Newspaper Archive of
The Saguache Crescent
Saguache , Colorado
August 29, 1901     The Saguache Crescent
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August 29, 1901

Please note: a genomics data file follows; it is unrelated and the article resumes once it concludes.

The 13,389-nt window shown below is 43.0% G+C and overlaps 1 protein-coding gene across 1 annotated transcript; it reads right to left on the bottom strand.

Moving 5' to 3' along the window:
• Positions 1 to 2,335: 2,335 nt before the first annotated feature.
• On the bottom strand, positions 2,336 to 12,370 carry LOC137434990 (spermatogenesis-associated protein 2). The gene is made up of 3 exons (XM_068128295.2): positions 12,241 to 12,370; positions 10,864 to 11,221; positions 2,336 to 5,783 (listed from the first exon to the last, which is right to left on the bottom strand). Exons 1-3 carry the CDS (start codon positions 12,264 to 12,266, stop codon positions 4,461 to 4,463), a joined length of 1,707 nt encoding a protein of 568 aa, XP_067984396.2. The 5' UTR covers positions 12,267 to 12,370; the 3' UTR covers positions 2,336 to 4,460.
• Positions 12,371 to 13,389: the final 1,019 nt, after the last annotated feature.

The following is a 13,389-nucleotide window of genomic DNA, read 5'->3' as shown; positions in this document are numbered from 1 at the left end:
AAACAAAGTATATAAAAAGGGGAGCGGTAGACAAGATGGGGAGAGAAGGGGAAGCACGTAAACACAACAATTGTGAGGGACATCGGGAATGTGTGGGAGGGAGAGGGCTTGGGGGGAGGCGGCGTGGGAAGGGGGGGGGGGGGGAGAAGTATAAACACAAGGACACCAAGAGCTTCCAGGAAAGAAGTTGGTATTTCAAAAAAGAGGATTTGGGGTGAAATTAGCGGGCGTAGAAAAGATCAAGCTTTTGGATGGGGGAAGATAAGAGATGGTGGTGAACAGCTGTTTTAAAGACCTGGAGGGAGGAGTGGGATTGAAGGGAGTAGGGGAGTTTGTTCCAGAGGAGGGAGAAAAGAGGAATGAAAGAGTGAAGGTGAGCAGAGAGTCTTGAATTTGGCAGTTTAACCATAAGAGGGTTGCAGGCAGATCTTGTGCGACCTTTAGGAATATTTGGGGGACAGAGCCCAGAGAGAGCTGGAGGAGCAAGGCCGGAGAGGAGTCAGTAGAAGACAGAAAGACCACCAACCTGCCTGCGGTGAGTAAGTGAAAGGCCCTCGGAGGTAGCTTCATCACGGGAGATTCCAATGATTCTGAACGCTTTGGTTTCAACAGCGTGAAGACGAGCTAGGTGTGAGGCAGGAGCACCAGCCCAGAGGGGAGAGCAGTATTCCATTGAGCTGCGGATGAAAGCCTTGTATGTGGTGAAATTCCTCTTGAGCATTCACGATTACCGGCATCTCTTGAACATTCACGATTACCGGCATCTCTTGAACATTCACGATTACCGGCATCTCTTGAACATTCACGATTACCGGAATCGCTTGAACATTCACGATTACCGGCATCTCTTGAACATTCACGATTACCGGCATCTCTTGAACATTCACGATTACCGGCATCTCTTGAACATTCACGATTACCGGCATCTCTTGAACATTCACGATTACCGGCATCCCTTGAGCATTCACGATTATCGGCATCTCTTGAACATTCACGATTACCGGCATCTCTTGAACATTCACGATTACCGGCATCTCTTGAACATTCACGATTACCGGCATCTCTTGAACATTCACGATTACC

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I I III I I . L I I I I II ..... i I i i ~UICK WORK MIGHT SOLVE lIT. A lady was recently reading to her young son the story of a little fellow whose father was taken ill and died, after which he set himself diligently to work to assist in suppurtlng himself and his mother. When she had fin- ished the story she said: "Now, Tommy, if pa were to die, wouldn't you work to keep mamma?" "Why, no," said the little chap, not relishing the idea of work. "What for? Ain't we got a good house to llve in?" "Oh, yes, my dear," said the mother; "but we can't eat the house, you know." Well, ain't we got plenty of things in the pantry?" continued the young hopeful. "Certainly, dear," replied the moth- er; "but they would not last long and what then?" "Well, ma," said the young incor- rigible, after thinking a moment, "ain't there enough to last till you get an- other husband?" Ma gave it up--Answers. A HORIZONTAL SHAVE. ~_ famous orator arrived late in a Southern city, where he was engaged to lecture. He needed a shave badly, and had just time for one. Hastening to his room in the hotel he rang for a barber. A bright-looking boy came in and announced that he was the bar- ber. The gentleman sat down on a chair and told him to go ahead. 4'I beg you pardon, sir, but would you mind lying down on the couch?'" ~"Why?" asked the astonished lec- turer. '~Vell, sir, you see, I am generally sent to shave the corpses, and I can shave a man better when he is lying down."~New York Tribune. A DEBTOR IN DIFFICULTY. Maud--"When are they to be mar- lied?" Ethel--"Never." Maud--"Never? And why so?" . Ethel--"She will not marry him un- Ul he has paid his debts, and he can- not pay his debts until she marries hlm.'--Fun. HE ~WAS SORRY. Housekeeper--"This is the twentieth time today that I've had to come to the door to tell peddlers that r did not want anything." Peddler--"Very sorry, mum!" Housekeeper--It's some comfort to know that you are sorry, anyhow." Peddler--"Yes, mum. I'm very sor- ry you don't want anythin~g, mum." AT THE LUNCH COUNTER. Mrs. Stickler--"I don't like black- berry pie, but I suppose I'll have to take it," Mrs. Schoppen--"Why so, if there's some other kind you like better?" Mrs. Stickler--"I'm in mourning, you know"--Philadelplria Press. DECEIVED BY APFEARANCES, Old Friend (Just returned)--"Your engagement with Miss Prattle Is off, I see." Billton--"Off ?" Old Friend--"Why, yes. She Just passed and scarcely deigned you a look." Billton~"Oh, that's it? We are mar- ried." NO OBJECTIONS. "Before I promise to be your wife I have a terrible confession to ~nake," faltered the beautiful girl. "I--T went to the cooking school." But the young man only smiled. "Worry not, dearest, I am a health advocate and eat only raw food." SHE WAS WISE. \ Lord De Broke---I cannot live wtth out yot~. ~ Miss Cuttlng~I didn't imagine you were so badly in debt as all that. A MATIER OF FORM, A STRICT ~ODERNIST. "What do you think made Shylock refuse three thousand ducats in cash and continue to demand his pound of flesh ?" "I don't know," answered the man who didn't mean to be ghastly, but who has merely failed to acquire a familiarity with his subject. "r sup- pose the Beef Trust happened to be in a position to quote any prices it pleased Just at that time."~Washing- ton Star. A BROKEN ENGAGEMENT. .,~ Harry--"Wonder why it ~vas that Frank and Bertha broke off their en- gagement I understood it was all ar- ranged, even to the marriage day." Dlck~"It was discovered that the wedding ring was made by nonunion labor, so the clergyman refused to per- form the ceremony, and no other min- ister in town dares to do lt,"--Boston Transcript. A RARE OCCURRANCE. First Boarder--I ~lsh the landlady would give us notice when she is go- lug to serve chicken. Second Boarder--Why? -- ~7" First Boarder~I w~s so surprised when she brought that fowl in at din- Cora~Do you think it's good form for a glrl to wear a short bathing-sult? her that I lost my appetite.~Ohl~ Dora~Depends altogether on the girl. State Journal. CORREOT DIAGNOSIS, Shrewd Doctur~'"I see what's the matter. It's mental strain~too much worry." Bank Cashier~"What do you ad- vlse2" "Change of scene." "Where to?" "Oh, almost any country where there bz no extradition treaty." LIKED LITERARY I~IENo Young Author (engaging board)~ "You have several literary men board- ing here, Z believe." Mrs. Slimdiet--"Yes, quite a number. I like lltenary men." "I am delighted to hear it." "Yes, you see, literary men never kick when I demand cash in advance They are used to it." NAilING THE BEST OF IT. Mrs. De Fashicfn~"My daughter has fainting spells and our doctor Is unable to stop them, so I have come to engage your services." Professor Shassai (dancing master) --"Vat you vlsh off me, madam?" Mrs. De Fashion--"I thought you might perhaps teach her to faint more gracefully." ONE OF THE AgJUNCTS. Miss Watson~What made yo' so late comin' to de cakewalk lag' night, Mlstah Johnsing? Mlstah Johnslng~I couldn't find ~n ah razah. THE cHIEF COST. Asklt~"And so you have given up your summer trip to Wetspot-by-the- ~?- Tellit~"Yes, I had to. I had money enough for expenses, but not enough for ttl~."~Baltimore American. GOOD ~ BlgAflS. Engllshman--"Hov you brawss bed- steads?" Hotel Clerk~"N-o, the bedsteads are made of soft wo~, but you'll find the mat'tre~ ni~ and hard." REACHED THE LIMIT. Maud~"Your fiance called on me last night," Mabel~"Indeed ?" Maud~"Yes, guess what he said to me.~ Mabel---"I haven't the least notion." Maud~"He said, 'I wish that I dared to kiss you.'" Mabel (confldently)~"But, he didn't do it." /. Maud~"How do you know?" Mabel (sweetly)--"There are limits even to heroism."--Town and CountrT. NEAT HOUSEKEEPING. Neat Housekeeper~"Have you dust- ed this parlor?" Domestte--"Yes, mum." Neat Housekeeper--"Weil, it doesn't look so. Dust it again, and breathe hard while you're doing it." WHAT AIL8 IT. Literary Man---"Poetry, my friend, is but a form of music." Ordinary Mann"That so? Well--er --don't yon think magazine poetry R a --at--little too Wagnerian?.o U H ~:::..~::.~,;.*.;::(y..:.:f~'.: ~-f.::.~(;: ~*,.::.';.;;,~:.~:..:..:: -,~t Exporf~r and Import.r. It may surprise many to learn that considerably more than half of our Im- ports consists of agricultural products. In the calendar year 1900 these imports were valued at $420,139,288. This rep- resents a larger amount than that cred- ited to any year since 1895. Here is the classification by continents: Europe ................... $128,987,262 South America ............ 65,846,827 Asia ...................... 100,518,759 North America ........... 82,827,813 Oceania ................... 31,367,314 Africa .................... 10,591,313 Total .................. $420,139,288 Strangely enough, Europe was the most important source of our agri- cultural imports. Brazil holds the first place among the countries sup- plying us with these products, her total for 1900 being $39,287,000, and the 'United Kingdom stands next to Brazil, with $32,606.000. The Dutch East In- dies supplied us with products valued at $27,500,000. The leading items of the agricultural import trade are as follows: Sugar ..................... $100,250,974 Coffee ..................... 52,467,943 Hides and skins ........... 57,935,608 Silks ....................... 45,329,760 Wools .................... 20,260,936 Vegetable fibers ....... ~.. 34,334,750 Fruits and nuts .......... 19,263,592 Tea ....................... 10,558,110 Tobacco ................... 13,297,223 Wines .................... 7,421,495 Vegetable oils ............ 6,320,711 Cocoa ..................... 5,970,844 Other ..................... 46,727,252 ~I0~ Far Lr~ion,r Ca~ Go. The English courts are gradually de- termining how far a trades union can lawfully go when its members and an employer are at odds. A few years ago it was laid down as the law that where the agent of a union notifies an employer that if he does not discharge men in his service because they do not belong to the organization the union men in his employ will strike and the non-union men are discharged on ac- count of this threat they cannot re- cover damages. It was admitted that the men thus discharged had been in- Jured, but it was held that since it was lawful for an individual member of a union to tell his employer that he would not work for him unless he dis- charged certain persons whom he did not wish to work with, it was lawful for the union men to do tt~ same thing collectively through an officer of their organization. This decision was altogether satis- factory to the trades unions. A final decision recently g~ven in another case does not suit them at all. A butcher got entangled in a controversy with the Journeymen Butchers' Assistants' associatto~. The association induced several of his employes to leave with- out notice, thus interfering consider- ably with his business, and finally tt notified a second butcher that unless he stopped doing business with the first butcher the association would call out his hands. This threat was ef- fectual and the final result was the ruin of the first butcher. Then he sued the association, which has money, for $1,250 damages and has won his suit. A Feral E~loerimenf. A Havana dispatch states that one of the four subjects of recent yellow fever experiments has fallen a victim. He was bitten by a mosquito which had previously bitten a yellow fever patient and developed the fever four days later. This case is notable, not only be- cause it is the first of numerous ex- perimental cases to result fatally, but because the death proves that the se- rum prepared by Dr. Caldas is not a sure cure in all cases, and raises a doubt as to its curative efficiency in any case. The yellow fever board in Havana has been conducting experi- ments since early in January, and as all save one of the many subjects have recovered from the disease there would hardly seem to be sufficient reason for discontinuing the investigation in this direction, if further subjects offer themselves and tf useful knowledge is likely to be gained by continuing the experiments. Dr. Havard, our chief surgeon in Cuba, who refuses to permit more to be tried, should consider the small per- centage of fatality hitherto and the fact that subjects are willing to take the risk in order to become immune, and not merely for the good of others. American JWea~ in Lon~or~ The English cattlemen have peti- tioned parliament for the redress of a great grievance. They allege that the Americans have by foul means ob- tained control of Smithfield, London's central meat market. They say that British cattle-raisers are absolutely ex- cluded from that market; that the Yankees get together at 2 o'clock every morning and fix the London price for meat for the day, thus robbing cus- tomers; that they have secured posses- slon of the market "by means of un- limited expenditure backed by shrewd brains," and that they have done other dreadful things. "Americans must go!" they cry. "They have held their per- nictous monopoly long enodgh.' But how did the Americans secure the mon- opoly? We are left to infer what ws will from the statement that "the city conducts the market" and does so "in direct violation of the terms of the ancient charter." The implication is that the Americans in some way im- properly influence the cry governmenL _J iI I IIII I IIIIII I IIIII II II _ Eldor do I ....... On the northeast borders of Upper gold in the mountains which have Burmah is a land where the chief ar- ticles of commerce are gold dust, am- ber, rubies and jadestone. Trade must take on a peculiarly fascinating asl)ect where the articles dealt in are such as these. A pork-packing establishment in Chicago is much more to be desired from a commercial standpoint than a ruby mine in this Kachinland, as the place is called, but how much more romantic and dazzling the Kachin property sounds when you talk about it. It is a wild laud from which the rubies, the jade, the gold and the am- ber come, and is inhabited by a wild and savage people, who work the prec- ious deposits of the country in a primi- "tire manne~. But the British are in there now, and it is only a question of time when the far-off region will be exploited for all it is worth. This jade, or jadeite, is dug out of a mountain in I one place and in another it is found at the bottom of a river ,and the natives dive for it from rafts. This jade Is translucent and varies in colors from a creamy white through different shades to a delicate green. The Chi- nese use it extensively for vases, rings, bracelets, etc., and make beautifully carved ornaments out of it. One va- riety of jade they call "kingfishers' plumes," on account of its coloring. The finest jad~ in the world comes from thls almost unknown Kachinland, and bands of Chinese merchants are constantly coming and going, bringing cloth, etc., which they barter for the glittering products of the country. The rubies the Kachins get by digging into the hillsides, and the gold dust by washing it out of the sands of the streams. This land is the home of the "pigeon's blood" rubies, whtc,h are[ found also to some extent further south between Kachinland and Mandalay, "where the flying fishes play." But no rubies are so pure and beautiful in color as those of Kaehinland~ Since there is so. much gold dust in the streams of this wonderful country it is probable that there are stores of waited throu~:h the centuries to be dug out. Rubber trees grow in this region and all manner of valuable woods are lu the forests. The British have been In nominal control of Kachinland for Some years, but never have really oc- cupied the country. Every now and then an expedition has to be dispatched there to restore order and to remind the natives that they are British sub- jects; but civilization never yet has penetrated through the mountains and the dense forests to this land of rubies, gold dust and jadestone. Nearly all the trade of the country is carried on with the Chinese; but the government of India now has it in mind to open up the country to trade with Burmah and hence with the rest of the world. It is a virgin field for exploitation, and in these days, when no corner of the earth is neglected in the search for riches, Kaehinland cannot long escape the general fate of all rich regions. Al- ready Britishers have visited Kaehin- land to spy out the country and blaze the way for the army of exploiters which will come later. The latest news of this strange oountry has been brought back by Captain W. S. Eardly Howard, a British officer of Punjabees, who lately returned from a trip to the Kachin Hills. In the Wide World Mag- azine he gives an account of the curious people who live among the rubies and the jade and tells of their many eurl- ous customs. Slavery exists there, and the natives are exceedingly supersti- tious. "The members of a village," says the captain, "seldom cultivate more cereals than are required for their own consumption, but barter among themselves guns, gongs, slaves, etc., although they are ralytdly acquir- ing an appreciation of our coinage and methods of trade." Every known language contains such names as cuckoo, pewit, whip-~ poorwill and others, in which thel sound emitted by the animal is utilized as the name. He Expels Awd Incidentally S~ys D " = ev Cold ~.s Ice. i ii i i Dr. William D. Gentry, who con- ducts a mission in Chicago, claims to have and to exercise the power of cast- ing out devils. He began the work, he says three years ago when a woman brough~ to him an afflicted child. The victim made a hissing noise with its mouth and for a time the doctor was perplexed to know whether the evil spirit in possession of the child was a snake or a goose. He ejected it, how- ever, and since then the doctor has been in the devil-expelling business. Dr. Gentry is a great believer in the efficacy of prayer and relates one case that was cured by supplication after all medical means had failed. The doc- tor was then a practitioner himself, 'but ~ince that time he has given up his medical practice and has labored to heal the sick with the power that he claims has been conferred upon him. He takes no stock in Christian Science and unlike Dowie he has no use for money. His services are free. The doctor has a peculiar idea about the part the sun plays in our pmnetary system and it is worth quoting. He says the sun has no heat, that it is as cold as ice. "The sun," he continues, "is a dead planet, and it is only use- ful to the world for the purpose of giving light, The astronomers will tell you that It is a blazing mass, and has been a blazing mass since the cre-t ation of the world. The absurdity of~ such statement is self-evident. Howl can anything keep on burning and not! be consumed? The sun was burned~ out ages "ago. It furnishes us light simply by acting as a reflector for the myriads of worlds in the firmament. "Whence comes the world's heat, then. you ask, and what causes the change of seasons? Part of the, world's heat comes from its interior, which is a blazing and liquid state. The rest of the heat comes from its atmosphere, which is brought into friction with the various stratas~ through which the revolutions of the' world carry it. These stratas vary,. and it is owing to their variance that~ we have the changes in temperature and in seasons. "In time this mass of fire in the~ interior of the earth is going to de- stroy it. There Is a constant change going on in the physical aspect of the earth, due to this fire, but the trouble ls that observers do not attribute them to the proper cause. The Bible says that the earth shall perish by fire, and this prophecy, to my mind, refers to the internal fires of the world." A man soon forgets his faults when they are known only to himself. In Morocco the period of girlhood is ~hort. The marriageable age is 12 years and a father seldom keeps his daughter after she has reached 15. The age of the bridegroom does not matter, and a child of 12 frequently receives ,a husband of 60. When a glrl becomes engaged it Is her parents' duty to fatten her, and she is put into training for this. 1 Evc~ry morning she takes the soft part of her wheaten bread and rolls it into long, round pieces about twice the length of her little finger, and of the girth of her thumb. After each full meal she eats three or four of these, gradually increasing the dose. At first she is allowed to wash them down with milk or green tea. Later on liquids are forbidden Most girls manage in tlme to put away 50 or 60 of these aids to obesity every day. By the time the wedding day comes around brides have wholly lost their slimnesss and after a few years re- semble huge sacks of down. Weddings always take place in the evening and the long processsion is an indispensable part of the ceremony. The woman is neatly enveloped in gauze and muslin and packed into a trim little red box, Just as if she were an automatic doll or the newest thing in hats, so that she r~m no more be seen than a diamond wrapped up In wadding and shut in a basket. The box is fastened on the back of a mule or a horse and when tl~ese details are satisfactorily settled the processslon. All her kith and kin, as well as the relations and friends of her future lord, ride in state or solemnly march on goot to the sounds of weird music, w~h would madden a European. T~e instruments are ear-splitting. And if the families have a proper sense of what they owe themselves they are not satisfied even with this. but invest in gunpowder and keep firing all ths way to the bridegroom's house. Assistant Secretary ganger ~ Worker. One of the hardest workers and most ln:3~strious officials of the United States government, according to The Army and Navy Register, is W. Cary Sanger. theassistant secretary of war. He reaches his office about 8 o'cloekl in the morning and keeps at work with, only a short intermission for a noon- day luncheon until 6 o'clock and after,. He finds time to see everybody, * and~ to talk according to the merit of the case. Where Cotton-Growln~ Has Increased, American cottonseeed is responsible for a tremendous Increase in the pro- duction of cotton in Russia, middle Asia, Bakhara and Khl~e. The year 1900 shows an increase of 44 per cent over 1899 in the Asiatic lands, aud the increase In the Russian district is 25 per cent. Most of the former corn- fields are now being planted with cot- ton. Too Mueh for Him; She---Don't you love to hunt four- leafed clovers? He---No; I hunted them with an-, other glrl once, and we ran upon one, in a Jeweler's window--green andl white enamel.-diamond dewdrop in the center~$25. Happy is he who lets himself o~l no man and lets no man owe him. I